Rock-paper-scissors redux

Wilson Gray hwgray at GMAIL.COM
Sat May 19 02:13:59 UTC 2007

Thanks for the extra info, Benjamin. And it's "kuro-" and not "kura-"?
Just making sure that there's not a typo. My source for the word,
_Ebony_ magazine, which has "kura-," is hardly definitive.

As for "roshambo," I have the impression from a cursory Googling that
some people use it in English in place of rock-paper-scissors. As a
school-child, I knew the name of thiis game as something that sounded
like "jong-kim-po." I've located "janken-pon" in Google as an
alternative name for "rock-paper-scissors." Presumably, that's the
source of "jong-kim-po." How that came to be the only name for this
game known to black kids in 1940's Saint Louis I have no idea.

I haven't played this game since I was in perhaps the fifth grade,
"rock-paper-scissors" is only a literary term for me.


On 5/18/07, Benjamin Barrett <gogaku at> wrote:
> ---------------------- Information from the mail header -----------------------
> Sender:       American Dialect Society <ADS-L at LISTSERV.UGA.EDU>
> Poster:       Benjamin Barrett <gogaku at IX.NETCOM.COM>
> Subject:      Re: Rock-paper-scissors redux
> -------------------------------------------------------------------------------
> I have never heard the word "kuronbou" in Japanese except as a
> derogatory term and will bring the fact that it's in Jim Breen's
> dictionary up. At least, it should be labeled.
> I heard roshambo just a few weeks ago in English.
> I've never questioned what significance "red" has in akanbou, but my
> Nihongo Daijiten says it's (1) a newborn infant, which makes sense, or
> (2) a naive person.
> Benjamin Barrett
> a cyberbreath for language life
> Wilson Gray wrote:
> > What you have to say re "kurambo / kuranbo" is good enough for my
> > purposes, Doug. After all, the price that you're charging for the info
> > is certainly right! Thank you! Since the shift of /n/ to /m/ in the
> > environment before /b/ is predictable, I'm aware of the variation in
> > transliterations.
> >
> > As for "roshambo," my point was that the writer had obviously pulled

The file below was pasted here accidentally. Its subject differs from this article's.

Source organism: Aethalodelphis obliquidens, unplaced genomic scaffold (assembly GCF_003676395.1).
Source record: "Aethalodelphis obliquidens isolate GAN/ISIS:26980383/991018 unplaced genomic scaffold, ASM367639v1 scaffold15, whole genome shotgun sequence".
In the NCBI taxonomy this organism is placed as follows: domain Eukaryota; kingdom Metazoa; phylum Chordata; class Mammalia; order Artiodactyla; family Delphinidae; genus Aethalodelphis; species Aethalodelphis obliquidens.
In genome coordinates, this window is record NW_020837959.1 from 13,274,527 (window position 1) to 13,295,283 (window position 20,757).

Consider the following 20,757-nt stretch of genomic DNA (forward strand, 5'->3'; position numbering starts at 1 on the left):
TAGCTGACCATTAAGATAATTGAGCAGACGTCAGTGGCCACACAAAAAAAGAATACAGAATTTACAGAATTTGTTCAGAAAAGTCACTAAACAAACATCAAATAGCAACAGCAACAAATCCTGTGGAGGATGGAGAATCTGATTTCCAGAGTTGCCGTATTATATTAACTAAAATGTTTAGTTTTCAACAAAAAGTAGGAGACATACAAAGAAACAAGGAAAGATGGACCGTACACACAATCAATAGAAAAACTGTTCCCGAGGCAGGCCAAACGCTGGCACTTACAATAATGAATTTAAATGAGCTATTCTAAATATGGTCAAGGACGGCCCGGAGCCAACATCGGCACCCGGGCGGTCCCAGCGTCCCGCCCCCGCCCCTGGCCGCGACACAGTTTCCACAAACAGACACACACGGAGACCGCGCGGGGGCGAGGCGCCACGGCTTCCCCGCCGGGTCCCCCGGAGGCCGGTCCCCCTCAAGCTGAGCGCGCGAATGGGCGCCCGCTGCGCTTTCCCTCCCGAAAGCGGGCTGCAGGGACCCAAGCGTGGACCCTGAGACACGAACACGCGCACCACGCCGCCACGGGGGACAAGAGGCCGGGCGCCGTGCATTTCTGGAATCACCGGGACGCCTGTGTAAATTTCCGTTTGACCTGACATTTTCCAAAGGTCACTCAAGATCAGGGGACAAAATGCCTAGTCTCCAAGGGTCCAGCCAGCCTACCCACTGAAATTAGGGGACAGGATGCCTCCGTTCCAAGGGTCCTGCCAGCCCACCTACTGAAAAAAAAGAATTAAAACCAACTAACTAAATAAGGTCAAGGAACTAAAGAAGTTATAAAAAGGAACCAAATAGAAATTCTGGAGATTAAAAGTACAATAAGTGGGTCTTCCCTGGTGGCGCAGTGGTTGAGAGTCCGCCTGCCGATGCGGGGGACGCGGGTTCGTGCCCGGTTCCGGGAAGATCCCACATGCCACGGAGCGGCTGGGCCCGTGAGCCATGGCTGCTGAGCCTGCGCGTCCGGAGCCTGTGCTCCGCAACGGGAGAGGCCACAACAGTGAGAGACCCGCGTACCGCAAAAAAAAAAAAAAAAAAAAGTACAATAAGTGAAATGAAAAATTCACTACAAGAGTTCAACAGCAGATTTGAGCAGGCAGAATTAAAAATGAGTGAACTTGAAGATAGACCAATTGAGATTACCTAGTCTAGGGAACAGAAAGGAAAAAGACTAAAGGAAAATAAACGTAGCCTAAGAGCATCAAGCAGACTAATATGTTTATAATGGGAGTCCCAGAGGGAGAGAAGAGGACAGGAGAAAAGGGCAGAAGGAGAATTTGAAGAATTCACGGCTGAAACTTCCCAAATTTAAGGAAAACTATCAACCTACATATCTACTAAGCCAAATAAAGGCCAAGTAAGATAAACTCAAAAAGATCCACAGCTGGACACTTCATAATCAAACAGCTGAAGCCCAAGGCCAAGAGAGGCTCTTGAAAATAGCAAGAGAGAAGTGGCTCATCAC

> > that statement out of his ass, uh, hat, given that no right-thinking
> > Frenchman would transliterate Japanese
> > /S/ as "sh" and not as "ch."
> >
> > -Wilson
> >
> > On 5/17/07, Douglas G. Wilson <douglas at> wrote:
> >
> >>> "... '[R]oshambo' [is] the French name for the game."
> >>>
> >> Well, I don't know .... I didn't find this to be self-evident in my
> >> previous inquiry .... Maybe I'll take another look.
> >>
> >>
> >>> ... I wonder what game "kurambo" is the French name for.
> >>>
> >> Apparently the dictionary form of this word is "kuro[n]bo[u]" (the "n" can
> >> also be transliterated "m") as expected ("kuroi" = "black").
> >>
> >> Breen's current on-line Japanese-English dictionary does not show the
> >> translation "Negro" (although older dictionaries do), but rather
> >> "dark-skinned person, well-tanned person" and of course also "stagehand (in
> >> kabuki), prompter" (I suppose a person who traditionally is entirely
> >> covered in black cloth?). It may be that this word is becoming obsolescent
> >> as a racial term/slur.
> >>
> >> I suppose the variant "kuranbo"/"kurambo" which I see here and there on the
> >> Web may be influenced by "sakuranbo[u]" = "cherry"?
> >>
> >> As "kuronbou" is to "kuroi"="black", so "akanbou" is to "akai"="red" ...
> >> this means [not "person of a red-skinned race", not "well-sunburned
> >> person", but] "baby" (cf. "akachan"). I guess maybe folks tend to be born
> >> sort of red. (^_^)
> >>
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